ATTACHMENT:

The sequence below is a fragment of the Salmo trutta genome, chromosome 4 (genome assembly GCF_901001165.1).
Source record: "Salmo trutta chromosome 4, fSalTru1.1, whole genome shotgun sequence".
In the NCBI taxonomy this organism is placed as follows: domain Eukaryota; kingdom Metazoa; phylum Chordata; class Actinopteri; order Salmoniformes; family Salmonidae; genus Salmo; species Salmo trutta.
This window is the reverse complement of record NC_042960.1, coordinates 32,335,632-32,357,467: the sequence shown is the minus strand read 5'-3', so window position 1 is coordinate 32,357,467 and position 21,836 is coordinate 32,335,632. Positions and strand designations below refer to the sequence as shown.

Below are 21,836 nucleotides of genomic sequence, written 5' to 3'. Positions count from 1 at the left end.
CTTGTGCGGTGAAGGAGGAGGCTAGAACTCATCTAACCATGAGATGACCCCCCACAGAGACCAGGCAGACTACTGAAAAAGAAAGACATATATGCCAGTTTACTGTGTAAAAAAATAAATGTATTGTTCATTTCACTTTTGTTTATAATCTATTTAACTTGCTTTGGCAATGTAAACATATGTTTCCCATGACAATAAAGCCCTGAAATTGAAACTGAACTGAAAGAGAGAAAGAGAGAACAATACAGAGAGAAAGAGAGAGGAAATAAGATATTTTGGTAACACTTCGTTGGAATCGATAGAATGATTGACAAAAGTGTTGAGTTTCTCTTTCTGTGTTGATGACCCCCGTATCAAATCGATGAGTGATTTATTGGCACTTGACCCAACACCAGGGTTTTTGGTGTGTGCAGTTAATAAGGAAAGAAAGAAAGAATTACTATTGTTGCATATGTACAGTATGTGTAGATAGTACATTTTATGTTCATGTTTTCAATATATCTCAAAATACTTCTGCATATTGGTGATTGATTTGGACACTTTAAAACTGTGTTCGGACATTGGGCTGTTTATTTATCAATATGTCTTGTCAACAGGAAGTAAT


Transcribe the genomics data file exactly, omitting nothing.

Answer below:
The sequence below is a fragment of the Salmo trutta genome, chromosome 4 (genome assembly GCF_901001165.1).
Source record: "Salmo trutta chromosome 4, fSalTru1.1, whole genome shotgun sequence".
In the NCBI taxonomy this organism is placed as follows: domain Eukaryota; kingdom Metazoa; phylum Chordata; class Actinopteri; order Salmoniformes; family Salmonidae; genus Salmo; species Salmo trutta.
This window is the reverse complement of record NC_042960.1, coordinates 32,335,632-32,357,467: the sequence shown is the minus strand read 5'-3', so window position 1 is coordinate 32,357,467 and position 21,836 is coordinate 32,335,632. Positions and strand designations below refer to the sequence as shown.

Below are 21,836 nucleotides of genomic sequence, written 5' to 3'. Positions count from 1 at the left end.
CTTGTGCGGTGAAGGAGGAGGCTAGAACTCATCTAACCATGAGATGACCCCCCACAGAGACCAGGCAGACTACTGAAAAAGAAAGACATATATGCCAGTTTACTGTGTAAAAAAATAAATGTATTGTTCATTTCACTTTTGTTTATAATCTATTTAACTTGCTTTGGCAATGTAAACATATGTTTCCCATGACAATAAAGCCCTGAAATTGAAACTGAACTGAAAGAGAGAAAGAGAGAACAATACAGAGAGAAAGAGAGAGGAAATAAGATATTTTGGTAACACTTCGTTGGAATCGATAGAATGATTGACAAAAGTGTTGAGTTTCTCTTTCTGTGTTGATGACCCCCGTATCAAATCGATGAGTGATTTATTGGCACTTGACCCAACACCAGGGTTTTTGGTGTGTGCAGTTAATAAGGAAAGAAAGAAAGAATTACTATTGTTGCATATGTACAGTATGTGTAGATAGTACATTTTATGTTCATGTTTTCAATATATCTCAAAATACTTCTGCATATTGGTGATTGATTTGGACACTTTAAAACTGTGTTCGGACATTGGGCTGTTTATTTATCAATATGTCTTGTCAACAGGAAGTAAT